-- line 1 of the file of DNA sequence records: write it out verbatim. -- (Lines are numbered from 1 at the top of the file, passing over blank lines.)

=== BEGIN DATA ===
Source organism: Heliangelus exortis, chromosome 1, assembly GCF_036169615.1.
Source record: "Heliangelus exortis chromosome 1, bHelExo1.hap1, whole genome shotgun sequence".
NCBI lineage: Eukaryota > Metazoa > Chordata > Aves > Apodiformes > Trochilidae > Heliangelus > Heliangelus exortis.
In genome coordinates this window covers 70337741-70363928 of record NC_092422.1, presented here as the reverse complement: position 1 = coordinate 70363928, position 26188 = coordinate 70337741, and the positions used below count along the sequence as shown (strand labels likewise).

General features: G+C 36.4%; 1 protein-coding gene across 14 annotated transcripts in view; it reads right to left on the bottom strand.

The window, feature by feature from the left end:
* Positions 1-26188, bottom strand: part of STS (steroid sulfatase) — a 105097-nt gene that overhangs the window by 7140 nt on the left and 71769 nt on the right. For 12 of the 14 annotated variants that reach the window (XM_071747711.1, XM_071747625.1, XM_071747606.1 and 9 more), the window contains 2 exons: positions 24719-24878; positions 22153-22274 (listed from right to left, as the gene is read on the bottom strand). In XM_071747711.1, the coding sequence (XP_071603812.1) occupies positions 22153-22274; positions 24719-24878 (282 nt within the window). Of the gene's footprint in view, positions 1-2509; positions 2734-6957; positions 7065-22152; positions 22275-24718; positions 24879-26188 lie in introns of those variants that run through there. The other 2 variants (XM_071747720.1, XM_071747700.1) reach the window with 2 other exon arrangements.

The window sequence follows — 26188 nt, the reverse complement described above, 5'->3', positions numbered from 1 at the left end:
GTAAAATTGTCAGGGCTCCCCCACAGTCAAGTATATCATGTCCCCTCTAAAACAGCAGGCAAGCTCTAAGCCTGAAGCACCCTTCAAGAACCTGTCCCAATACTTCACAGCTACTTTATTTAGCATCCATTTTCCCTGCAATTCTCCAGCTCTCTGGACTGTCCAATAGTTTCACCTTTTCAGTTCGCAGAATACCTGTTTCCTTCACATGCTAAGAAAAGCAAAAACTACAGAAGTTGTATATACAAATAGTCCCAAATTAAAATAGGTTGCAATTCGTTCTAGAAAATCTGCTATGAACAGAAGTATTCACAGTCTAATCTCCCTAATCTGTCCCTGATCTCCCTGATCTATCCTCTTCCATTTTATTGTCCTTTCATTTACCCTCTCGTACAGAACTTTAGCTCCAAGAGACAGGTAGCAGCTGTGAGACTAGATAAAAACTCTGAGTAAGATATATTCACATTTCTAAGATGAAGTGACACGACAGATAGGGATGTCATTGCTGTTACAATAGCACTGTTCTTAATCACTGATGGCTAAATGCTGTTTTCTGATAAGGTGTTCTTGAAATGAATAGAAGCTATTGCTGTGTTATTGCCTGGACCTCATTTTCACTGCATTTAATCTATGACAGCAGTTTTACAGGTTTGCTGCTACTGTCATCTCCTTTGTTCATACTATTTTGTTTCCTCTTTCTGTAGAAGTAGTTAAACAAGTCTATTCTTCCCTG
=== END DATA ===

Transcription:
Source organism: Heliangelus exortis, chromosome 1, assembly GCF_036169615.1.